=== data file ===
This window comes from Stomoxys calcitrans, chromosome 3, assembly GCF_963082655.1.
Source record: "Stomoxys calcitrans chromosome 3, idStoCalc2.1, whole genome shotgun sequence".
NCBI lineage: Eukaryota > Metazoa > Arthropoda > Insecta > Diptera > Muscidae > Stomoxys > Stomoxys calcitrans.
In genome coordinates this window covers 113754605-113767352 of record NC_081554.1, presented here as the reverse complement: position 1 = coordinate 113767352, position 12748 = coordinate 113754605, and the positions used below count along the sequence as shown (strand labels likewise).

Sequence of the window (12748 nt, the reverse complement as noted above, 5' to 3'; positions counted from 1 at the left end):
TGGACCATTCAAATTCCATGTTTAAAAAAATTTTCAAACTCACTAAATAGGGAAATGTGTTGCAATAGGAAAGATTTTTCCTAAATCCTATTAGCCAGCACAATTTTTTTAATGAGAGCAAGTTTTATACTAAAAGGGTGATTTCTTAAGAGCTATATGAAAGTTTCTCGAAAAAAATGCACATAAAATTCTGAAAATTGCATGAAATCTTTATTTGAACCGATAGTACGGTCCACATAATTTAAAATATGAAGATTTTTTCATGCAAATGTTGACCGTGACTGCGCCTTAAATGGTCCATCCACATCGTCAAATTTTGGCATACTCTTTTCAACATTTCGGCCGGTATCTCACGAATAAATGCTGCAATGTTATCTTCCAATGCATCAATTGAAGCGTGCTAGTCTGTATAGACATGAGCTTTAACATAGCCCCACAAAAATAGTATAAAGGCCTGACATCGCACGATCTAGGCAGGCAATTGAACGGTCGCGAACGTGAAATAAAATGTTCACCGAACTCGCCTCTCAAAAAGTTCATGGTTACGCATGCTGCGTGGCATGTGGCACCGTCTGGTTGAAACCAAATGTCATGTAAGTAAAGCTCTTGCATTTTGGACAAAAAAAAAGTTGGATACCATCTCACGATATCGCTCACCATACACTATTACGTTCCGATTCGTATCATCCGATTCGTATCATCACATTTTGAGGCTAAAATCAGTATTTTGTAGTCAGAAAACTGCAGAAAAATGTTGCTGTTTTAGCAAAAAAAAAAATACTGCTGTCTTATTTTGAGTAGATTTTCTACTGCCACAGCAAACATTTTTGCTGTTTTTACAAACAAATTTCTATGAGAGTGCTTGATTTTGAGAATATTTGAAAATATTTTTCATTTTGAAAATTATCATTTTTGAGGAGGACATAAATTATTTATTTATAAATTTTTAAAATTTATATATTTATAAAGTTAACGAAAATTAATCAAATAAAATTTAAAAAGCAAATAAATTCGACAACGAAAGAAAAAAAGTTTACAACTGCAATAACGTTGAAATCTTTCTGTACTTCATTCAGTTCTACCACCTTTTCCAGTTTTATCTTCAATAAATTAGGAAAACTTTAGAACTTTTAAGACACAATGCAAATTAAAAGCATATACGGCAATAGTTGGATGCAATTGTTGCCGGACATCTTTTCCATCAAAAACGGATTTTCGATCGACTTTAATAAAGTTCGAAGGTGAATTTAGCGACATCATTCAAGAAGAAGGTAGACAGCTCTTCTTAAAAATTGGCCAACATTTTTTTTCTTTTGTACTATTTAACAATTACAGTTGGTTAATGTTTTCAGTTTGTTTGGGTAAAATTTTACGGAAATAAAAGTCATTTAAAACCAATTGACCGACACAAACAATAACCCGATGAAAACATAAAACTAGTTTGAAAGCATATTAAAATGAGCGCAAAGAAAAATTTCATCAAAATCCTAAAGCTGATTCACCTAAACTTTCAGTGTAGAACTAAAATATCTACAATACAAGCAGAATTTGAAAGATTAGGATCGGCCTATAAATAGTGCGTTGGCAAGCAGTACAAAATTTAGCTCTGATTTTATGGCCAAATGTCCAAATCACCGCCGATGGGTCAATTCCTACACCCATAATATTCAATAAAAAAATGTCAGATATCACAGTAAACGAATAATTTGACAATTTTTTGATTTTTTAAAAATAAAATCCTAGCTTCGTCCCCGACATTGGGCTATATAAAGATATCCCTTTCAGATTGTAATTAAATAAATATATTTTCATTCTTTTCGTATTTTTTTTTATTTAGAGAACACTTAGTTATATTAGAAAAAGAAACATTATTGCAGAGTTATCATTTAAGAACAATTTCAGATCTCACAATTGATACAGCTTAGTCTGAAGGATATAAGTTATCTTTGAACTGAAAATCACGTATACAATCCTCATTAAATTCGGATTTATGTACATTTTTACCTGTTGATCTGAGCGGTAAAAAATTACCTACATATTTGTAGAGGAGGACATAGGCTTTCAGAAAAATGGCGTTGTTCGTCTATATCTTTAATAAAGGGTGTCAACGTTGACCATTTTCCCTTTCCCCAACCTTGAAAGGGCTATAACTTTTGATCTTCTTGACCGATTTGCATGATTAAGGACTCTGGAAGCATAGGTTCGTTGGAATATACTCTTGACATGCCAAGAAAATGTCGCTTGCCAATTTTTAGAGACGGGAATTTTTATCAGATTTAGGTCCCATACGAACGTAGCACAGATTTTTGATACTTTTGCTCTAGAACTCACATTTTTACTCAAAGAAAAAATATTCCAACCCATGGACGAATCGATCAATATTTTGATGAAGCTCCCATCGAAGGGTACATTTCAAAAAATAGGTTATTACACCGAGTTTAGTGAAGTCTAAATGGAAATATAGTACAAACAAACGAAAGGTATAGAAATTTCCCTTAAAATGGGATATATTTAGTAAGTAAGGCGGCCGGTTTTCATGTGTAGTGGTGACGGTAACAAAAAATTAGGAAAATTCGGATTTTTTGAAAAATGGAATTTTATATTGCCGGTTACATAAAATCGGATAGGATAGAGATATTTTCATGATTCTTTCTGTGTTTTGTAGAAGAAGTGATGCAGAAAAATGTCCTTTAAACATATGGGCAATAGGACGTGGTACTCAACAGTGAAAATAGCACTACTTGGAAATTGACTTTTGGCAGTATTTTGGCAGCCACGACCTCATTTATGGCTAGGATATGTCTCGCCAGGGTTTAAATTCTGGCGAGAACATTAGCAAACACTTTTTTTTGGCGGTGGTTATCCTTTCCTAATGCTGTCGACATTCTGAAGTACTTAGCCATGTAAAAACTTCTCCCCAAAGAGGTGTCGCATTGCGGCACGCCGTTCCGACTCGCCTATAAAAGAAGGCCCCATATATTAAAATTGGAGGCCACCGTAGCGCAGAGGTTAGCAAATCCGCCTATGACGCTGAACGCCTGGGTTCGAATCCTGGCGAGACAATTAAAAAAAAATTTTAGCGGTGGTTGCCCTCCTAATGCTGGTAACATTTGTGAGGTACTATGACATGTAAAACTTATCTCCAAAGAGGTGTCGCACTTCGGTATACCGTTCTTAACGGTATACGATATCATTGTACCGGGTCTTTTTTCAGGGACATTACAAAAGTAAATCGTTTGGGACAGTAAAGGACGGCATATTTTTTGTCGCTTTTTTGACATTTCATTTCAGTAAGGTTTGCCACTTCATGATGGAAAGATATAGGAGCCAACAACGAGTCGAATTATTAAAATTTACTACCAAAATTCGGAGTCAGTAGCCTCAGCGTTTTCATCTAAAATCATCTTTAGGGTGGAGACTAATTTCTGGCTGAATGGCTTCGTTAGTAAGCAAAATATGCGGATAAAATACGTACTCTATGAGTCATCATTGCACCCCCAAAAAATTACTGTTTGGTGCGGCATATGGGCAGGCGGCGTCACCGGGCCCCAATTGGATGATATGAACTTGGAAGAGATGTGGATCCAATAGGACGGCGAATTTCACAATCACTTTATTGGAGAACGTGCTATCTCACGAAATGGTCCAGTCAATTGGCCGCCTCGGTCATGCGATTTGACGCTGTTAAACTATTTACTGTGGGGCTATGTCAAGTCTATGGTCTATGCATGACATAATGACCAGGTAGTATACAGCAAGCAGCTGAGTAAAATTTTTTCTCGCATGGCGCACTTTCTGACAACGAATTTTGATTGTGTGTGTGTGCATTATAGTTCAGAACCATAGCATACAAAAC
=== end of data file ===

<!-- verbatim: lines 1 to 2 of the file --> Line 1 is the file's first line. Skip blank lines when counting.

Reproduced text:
This window comes from Stomoxys calcitrans, chromosome 3, assembly GCF_963082655.1.
Source record: "Stomoxys calcitrans chromosome 3, idStoCalc2.1, whole genome shotgun sequence".